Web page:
Tips for Recovering from Credit Card Debt in the New Year

by Jessica on December 22, 2010

Tips for Recovering from Credit Card Debt in the New Year Many people rely on credit cards to help them through the expense of the holiday season. Those last minute gifts can really add up and if you run short on cash it's not unusual to reach for the plastic to help you get through it. By the time the credit card statements start arriving in January, though, it can be hard to pay off the entire balance on each card in full. This starts a cycle of high interest debt that gets carried from one month to the next, and if you don't have a plan to recover from credit card debt, you could find yourself in debt for years to come.

Here are some tips for dealing with your credit card debt in the New Year:

Commit to Getting Out of Debt

The longer you allow credit card balances to carry over from one month to the next, the more you'll pay in interest.  Make a commitment to spend the first few months of the New Year getting yourself out of debt and set aside some of your salary every week to pay off credit cards.

If you have more debt than you can reasonably pay off in a couple months, consider a balance transfer credit card with a 0% interest rate.  With one of these cards, you can move your high interest debt to the 0% card and pay it off interest free. Plus,if you can't completely pay off the debt before the 0% rate expires, apply for another 0% APR credit card and transfer again. 

If you take this approach, avoid the temptation to spend the new credit you have available. You've made a commitment to get out of debt, so be sure to stick to it, even if that means cutting up your credit cards.

Ignore Minimum Payment Amounts

You can't expect to get out of debt by paying just the minimum payment. It probably seems comfortable to send the small minimum amount required, just $30 or so to each credit card, but this is a strategy that will leave you in debt for many years to come. If you are waiting for a balance transfer to take place, you still want to send as much money as you can to your credit cards to reduce the amount of interest you're paying.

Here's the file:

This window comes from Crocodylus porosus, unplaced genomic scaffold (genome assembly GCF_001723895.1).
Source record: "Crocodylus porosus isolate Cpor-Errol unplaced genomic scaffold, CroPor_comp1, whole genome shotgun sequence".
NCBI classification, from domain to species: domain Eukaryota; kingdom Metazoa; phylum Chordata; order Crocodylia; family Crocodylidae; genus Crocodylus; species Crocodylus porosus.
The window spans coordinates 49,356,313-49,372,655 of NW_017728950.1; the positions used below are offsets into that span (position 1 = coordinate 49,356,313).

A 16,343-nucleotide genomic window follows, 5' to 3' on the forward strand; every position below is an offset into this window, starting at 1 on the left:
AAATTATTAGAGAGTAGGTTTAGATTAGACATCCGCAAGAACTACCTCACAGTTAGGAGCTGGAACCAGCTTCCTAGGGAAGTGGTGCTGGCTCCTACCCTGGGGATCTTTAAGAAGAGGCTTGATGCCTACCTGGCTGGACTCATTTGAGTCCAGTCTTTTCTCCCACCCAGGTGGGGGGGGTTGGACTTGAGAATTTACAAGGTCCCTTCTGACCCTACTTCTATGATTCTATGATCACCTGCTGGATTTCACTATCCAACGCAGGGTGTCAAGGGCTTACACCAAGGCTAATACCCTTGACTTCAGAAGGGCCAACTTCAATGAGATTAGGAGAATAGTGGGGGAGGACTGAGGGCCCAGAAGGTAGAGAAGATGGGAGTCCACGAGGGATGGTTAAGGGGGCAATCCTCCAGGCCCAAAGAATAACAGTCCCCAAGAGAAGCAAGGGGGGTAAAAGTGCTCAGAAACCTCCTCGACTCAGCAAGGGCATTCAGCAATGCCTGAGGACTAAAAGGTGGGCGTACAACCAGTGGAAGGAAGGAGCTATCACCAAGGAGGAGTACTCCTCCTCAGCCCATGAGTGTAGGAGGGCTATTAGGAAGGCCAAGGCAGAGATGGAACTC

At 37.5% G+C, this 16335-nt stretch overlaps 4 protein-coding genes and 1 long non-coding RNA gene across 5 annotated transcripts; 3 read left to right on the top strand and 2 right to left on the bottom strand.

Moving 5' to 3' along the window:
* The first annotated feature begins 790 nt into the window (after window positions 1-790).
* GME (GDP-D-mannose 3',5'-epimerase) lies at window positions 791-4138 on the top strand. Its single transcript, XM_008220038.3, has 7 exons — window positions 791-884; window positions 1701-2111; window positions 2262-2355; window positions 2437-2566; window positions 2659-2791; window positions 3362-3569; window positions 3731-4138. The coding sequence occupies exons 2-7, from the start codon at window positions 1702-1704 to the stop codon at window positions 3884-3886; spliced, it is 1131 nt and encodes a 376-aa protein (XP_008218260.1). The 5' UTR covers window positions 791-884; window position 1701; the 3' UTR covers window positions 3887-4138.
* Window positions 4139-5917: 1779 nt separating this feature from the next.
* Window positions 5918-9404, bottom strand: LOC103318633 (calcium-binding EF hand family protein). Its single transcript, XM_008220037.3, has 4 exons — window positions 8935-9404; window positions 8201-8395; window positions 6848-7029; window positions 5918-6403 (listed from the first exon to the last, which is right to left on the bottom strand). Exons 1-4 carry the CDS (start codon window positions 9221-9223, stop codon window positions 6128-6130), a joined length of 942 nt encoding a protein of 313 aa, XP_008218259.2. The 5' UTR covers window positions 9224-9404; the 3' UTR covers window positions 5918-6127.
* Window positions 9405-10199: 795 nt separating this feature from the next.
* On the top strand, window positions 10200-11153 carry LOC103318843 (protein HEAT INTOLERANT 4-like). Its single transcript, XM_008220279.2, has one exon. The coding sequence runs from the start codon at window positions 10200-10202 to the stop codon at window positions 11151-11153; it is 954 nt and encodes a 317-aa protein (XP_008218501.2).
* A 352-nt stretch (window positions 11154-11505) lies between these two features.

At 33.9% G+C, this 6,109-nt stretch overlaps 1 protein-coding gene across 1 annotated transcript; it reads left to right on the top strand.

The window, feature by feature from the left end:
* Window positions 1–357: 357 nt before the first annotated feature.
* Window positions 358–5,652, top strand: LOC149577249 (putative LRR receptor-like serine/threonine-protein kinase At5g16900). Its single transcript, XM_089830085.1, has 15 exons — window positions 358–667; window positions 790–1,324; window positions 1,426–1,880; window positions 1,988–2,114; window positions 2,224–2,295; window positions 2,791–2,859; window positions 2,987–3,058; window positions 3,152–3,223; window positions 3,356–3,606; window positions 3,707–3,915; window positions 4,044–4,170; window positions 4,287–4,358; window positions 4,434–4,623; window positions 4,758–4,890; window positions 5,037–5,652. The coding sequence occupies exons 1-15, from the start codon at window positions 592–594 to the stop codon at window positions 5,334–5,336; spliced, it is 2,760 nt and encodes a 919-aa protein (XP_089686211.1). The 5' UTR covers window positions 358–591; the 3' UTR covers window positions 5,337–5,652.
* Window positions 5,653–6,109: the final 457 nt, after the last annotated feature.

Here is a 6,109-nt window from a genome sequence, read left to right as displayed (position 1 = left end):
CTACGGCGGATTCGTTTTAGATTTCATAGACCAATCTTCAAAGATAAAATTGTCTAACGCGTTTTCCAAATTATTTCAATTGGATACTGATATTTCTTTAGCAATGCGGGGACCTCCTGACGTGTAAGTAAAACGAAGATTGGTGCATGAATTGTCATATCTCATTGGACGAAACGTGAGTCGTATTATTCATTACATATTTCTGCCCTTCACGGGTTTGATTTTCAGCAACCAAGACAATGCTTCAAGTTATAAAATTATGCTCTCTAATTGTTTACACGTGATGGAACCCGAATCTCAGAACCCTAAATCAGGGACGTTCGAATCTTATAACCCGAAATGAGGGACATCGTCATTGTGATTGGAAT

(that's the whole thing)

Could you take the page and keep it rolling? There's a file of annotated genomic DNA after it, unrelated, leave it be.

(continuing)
If you are simply paying the minimum because that is all you can afford, try to cut back on frivolous expenses as much as possible and use this money to pay down debt. If you owe your credit card company, the money in your pocket is really a high interest loan, so don't spend it as if its extra money. Instead, think of it as borrowed money.

Stop Using Your Credit Cards

If your goal is to pay off credit card debt, you'll also need to stop making new purchases with them.  At a minimum, commit to using cash-only while you are repaying holiday credit card debt.  It helps to use a personal budget calculator and keep track of the money you receive and the money you spend so you can see where you are overspending and where there is room for improvement in your money management.

Having a personal budget will not only help you get out of debt, but will help you become more disciplined with your finances. This will not only help you in the short term, but also help prevent you from falling into debt in the future. If you have had difficulty sticking to previous budgets when using credit cards, then ditching plastic may be the best way to make sure you stay on the path to becoming credit card debt free in the New Year.

Photo Source: Alan Cleaver

This post was featured in the Carnival of Wealth at Personal Dividends. is an independent, advertising-supported comparison service. receives compensation from the credit card issuers whose credit card offers appear on the website. The compensation may impact the order in which they appear within listing categories. does not include the entire universe of available credit or financial offers. Our editors rate credit cards objectively based on the features the credit card offers consumers, the fees and interest rates, and how a credit card compares with other cards in its category. The Editor's Picks credit cards are the expert opinion of our editors, and not influenced by any remuneration this site receives from card issuers.
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